Skip to navigationSkip to content

You aren’t imagining it—every brand logo looks the same now

By Quartz

Logos used to be distinctive. Historically, brands wanted to stand out with unique stylish scripts that signaled they were different. Not so anymore. In 2019,Read full story

Comments

  • Also share to
  • Ephrat Livni
    Ephrat LivniSenior Reporter at Quartz

    There are reasons that Burberry and Balenciaga and lots of other high-end fashion brands are making minimalist logos that are practically indistinguishable. But branding's "blanding" probably won't last forever.

  • I think it’s increasingly clear a brand is more “how does it make you feel, how can you express yourself with their product” rather than “does the logo evoke the brand” — hence simplification. What I don’t get is why logos have to be so similar — there are plenty of ways to simplify yet show your brand history.

    Although a young brand, I loge the evolution of Chobani’s brand. It takes risks, but captures both its product, audience and scrappy hipster roots really well. It also happens to be a tasty

    I think it’s increasingly clear a brand is more “how does it make you feel, how can you express yourself with their product” rather than “does the logo evoke the brand” — hence simplification. What I don’t get is why logos have to be so similar — there are plenty of ways to simplify yet show your brand history.

    Although a young brand, I loge the evolution of Chobani’s brand. It takes risks, but captures both its product, audience and scrappy hipster roots really well. It also happens to be a tasty product.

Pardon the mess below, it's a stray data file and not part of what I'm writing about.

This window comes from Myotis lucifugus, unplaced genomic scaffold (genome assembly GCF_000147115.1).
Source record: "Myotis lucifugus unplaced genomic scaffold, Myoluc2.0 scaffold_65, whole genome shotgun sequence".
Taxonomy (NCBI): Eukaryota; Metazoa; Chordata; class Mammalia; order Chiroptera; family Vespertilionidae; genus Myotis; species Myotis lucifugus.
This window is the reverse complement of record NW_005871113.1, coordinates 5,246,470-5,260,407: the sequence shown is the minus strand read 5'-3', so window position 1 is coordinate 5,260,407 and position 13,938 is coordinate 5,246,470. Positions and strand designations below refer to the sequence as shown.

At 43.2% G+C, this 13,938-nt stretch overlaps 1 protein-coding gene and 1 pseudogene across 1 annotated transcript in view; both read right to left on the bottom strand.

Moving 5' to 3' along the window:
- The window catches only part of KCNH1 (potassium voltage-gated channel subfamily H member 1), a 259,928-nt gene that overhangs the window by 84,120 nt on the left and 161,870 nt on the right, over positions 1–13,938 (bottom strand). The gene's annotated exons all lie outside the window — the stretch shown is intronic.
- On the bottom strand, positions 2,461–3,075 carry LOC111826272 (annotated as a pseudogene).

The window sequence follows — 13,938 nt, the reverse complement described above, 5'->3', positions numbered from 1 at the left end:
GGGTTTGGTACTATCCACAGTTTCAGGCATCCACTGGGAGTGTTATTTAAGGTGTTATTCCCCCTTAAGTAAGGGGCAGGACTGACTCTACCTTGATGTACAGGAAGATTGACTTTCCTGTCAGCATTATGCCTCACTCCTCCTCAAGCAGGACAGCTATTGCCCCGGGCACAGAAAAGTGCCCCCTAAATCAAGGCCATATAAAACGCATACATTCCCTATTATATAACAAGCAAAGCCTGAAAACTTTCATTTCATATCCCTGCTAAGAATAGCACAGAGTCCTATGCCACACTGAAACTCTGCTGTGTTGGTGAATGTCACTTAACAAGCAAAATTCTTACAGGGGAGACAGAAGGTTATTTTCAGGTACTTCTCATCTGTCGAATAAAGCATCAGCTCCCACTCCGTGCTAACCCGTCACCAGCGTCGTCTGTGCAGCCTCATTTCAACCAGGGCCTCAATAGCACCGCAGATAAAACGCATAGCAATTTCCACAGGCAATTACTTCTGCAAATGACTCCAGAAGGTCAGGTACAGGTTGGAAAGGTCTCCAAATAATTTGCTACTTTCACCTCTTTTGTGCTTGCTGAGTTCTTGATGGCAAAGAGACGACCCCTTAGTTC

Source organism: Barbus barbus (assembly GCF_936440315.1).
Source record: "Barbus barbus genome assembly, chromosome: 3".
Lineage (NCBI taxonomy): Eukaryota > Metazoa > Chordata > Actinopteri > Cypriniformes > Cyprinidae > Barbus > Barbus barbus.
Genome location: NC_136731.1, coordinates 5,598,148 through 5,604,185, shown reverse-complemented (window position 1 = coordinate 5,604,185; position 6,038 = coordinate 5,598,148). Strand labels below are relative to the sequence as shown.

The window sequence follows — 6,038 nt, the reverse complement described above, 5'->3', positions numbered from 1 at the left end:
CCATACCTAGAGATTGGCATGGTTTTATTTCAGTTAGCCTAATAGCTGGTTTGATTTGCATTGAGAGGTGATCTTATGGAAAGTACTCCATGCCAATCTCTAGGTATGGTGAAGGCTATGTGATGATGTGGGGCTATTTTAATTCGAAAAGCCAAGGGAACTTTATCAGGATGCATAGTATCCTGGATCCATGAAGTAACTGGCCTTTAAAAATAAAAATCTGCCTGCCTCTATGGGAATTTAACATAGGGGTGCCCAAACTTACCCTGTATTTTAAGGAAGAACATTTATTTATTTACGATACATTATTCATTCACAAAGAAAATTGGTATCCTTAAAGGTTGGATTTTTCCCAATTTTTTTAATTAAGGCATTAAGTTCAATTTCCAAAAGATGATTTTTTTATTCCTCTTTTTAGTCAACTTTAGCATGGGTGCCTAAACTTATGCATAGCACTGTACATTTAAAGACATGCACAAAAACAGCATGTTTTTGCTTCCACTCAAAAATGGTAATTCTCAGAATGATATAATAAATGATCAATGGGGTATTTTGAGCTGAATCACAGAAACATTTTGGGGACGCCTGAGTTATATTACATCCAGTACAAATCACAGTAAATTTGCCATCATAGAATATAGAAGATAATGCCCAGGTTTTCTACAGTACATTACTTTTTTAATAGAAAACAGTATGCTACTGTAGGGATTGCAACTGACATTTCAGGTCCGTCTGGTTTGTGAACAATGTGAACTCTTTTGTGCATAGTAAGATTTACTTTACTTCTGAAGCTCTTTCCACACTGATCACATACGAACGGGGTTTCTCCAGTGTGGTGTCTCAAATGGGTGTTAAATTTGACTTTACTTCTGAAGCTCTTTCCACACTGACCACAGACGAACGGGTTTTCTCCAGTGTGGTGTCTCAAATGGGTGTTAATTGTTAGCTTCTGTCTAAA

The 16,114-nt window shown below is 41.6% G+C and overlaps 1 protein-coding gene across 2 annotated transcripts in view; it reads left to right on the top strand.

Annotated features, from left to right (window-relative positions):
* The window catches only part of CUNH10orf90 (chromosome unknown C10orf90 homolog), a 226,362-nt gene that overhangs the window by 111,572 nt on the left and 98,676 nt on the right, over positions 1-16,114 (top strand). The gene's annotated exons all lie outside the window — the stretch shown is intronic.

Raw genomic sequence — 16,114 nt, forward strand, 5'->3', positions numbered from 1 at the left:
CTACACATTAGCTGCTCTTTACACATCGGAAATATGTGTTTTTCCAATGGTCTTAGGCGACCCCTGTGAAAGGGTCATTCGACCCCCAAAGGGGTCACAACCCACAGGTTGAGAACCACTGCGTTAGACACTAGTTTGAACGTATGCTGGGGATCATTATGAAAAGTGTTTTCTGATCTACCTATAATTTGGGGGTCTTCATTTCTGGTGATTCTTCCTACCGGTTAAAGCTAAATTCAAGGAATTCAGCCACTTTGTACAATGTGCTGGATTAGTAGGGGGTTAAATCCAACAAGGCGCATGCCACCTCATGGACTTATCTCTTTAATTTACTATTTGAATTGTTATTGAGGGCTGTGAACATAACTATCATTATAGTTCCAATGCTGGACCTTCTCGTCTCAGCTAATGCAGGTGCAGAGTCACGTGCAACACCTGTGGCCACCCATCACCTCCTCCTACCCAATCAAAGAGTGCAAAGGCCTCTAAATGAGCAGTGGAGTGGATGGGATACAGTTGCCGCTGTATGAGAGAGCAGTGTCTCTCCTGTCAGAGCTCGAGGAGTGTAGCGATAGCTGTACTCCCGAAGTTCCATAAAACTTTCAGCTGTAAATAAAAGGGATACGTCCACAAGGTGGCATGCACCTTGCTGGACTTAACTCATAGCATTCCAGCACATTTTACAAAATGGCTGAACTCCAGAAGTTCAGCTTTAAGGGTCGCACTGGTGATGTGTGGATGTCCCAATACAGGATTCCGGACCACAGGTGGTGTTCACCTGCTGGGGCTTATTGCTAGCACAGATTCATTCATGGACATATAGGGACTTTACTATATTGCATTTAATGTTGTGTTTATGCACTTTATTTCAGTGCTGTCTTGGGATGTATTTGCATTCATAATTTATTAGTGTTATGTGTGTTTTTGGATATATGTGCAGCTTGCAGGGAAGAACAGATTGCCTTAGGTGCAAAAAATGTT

Another one is Mailchimp. It’s simplified, but their custom typeface and (weird) artwork makes them stand out, for better or worse.

    Dropbox took a risk, which I appreciate. I just... don’t understand why they went the direction they chose. As a long time Dropbox user I really don’t want “cool” — make me feel you won’t lose my files. You’re not that edgy design hipster.

  • The trend of simplification in logo design is reasonable (and I'm as much of a sucker for minimalist aesthetics as the next millennial) but I do think it has gone too far. The Burberry design is a good example: simplifying their complex logo is a perfectly smart move, but turning your logo into what may as well be the MS Word default font? Probably an overcorrection.

    It's important that brands don't, in the rush toward modernity, lose their actual identity. That's a surefire way to drive off longtime

    The trend of simplification in logo design is reasonable (and I'm as much of a sucker for minimalist aesthetics as the next millennial) but I do think it has gone too far. The Burberry design is a good example: simplifying their complex logo is a perfectly smart move, but turning your logo into what may as well be the MS Word default font? Probably an overcorrection.

    It's important that brands don't, in the rush toward modernity, lose their actual identity. That's a surefire way to drive off longtime customers who are attracted to that identity. Go for simpler fonts and cleaner emblems, sure, but you don't want to look the same as your competitors; that doesn't help anybody.

Want more conversations like this?

Join the Quartz community for all the intelligence, without the noise.

App Store BadgeGoogle Play Badge
Leaderboard Screenshot

A community of leaders, subject matter experts, and curious minds bringing nuance back to how we talk about the news.

Editors' Picks Screenshot

No content overload: our editors will curate the most notable and discussion-worthy pieces for you every day.

Share Screenshot

Don’t just read the story, tell it: contribute your ideas and experience to the dialogue.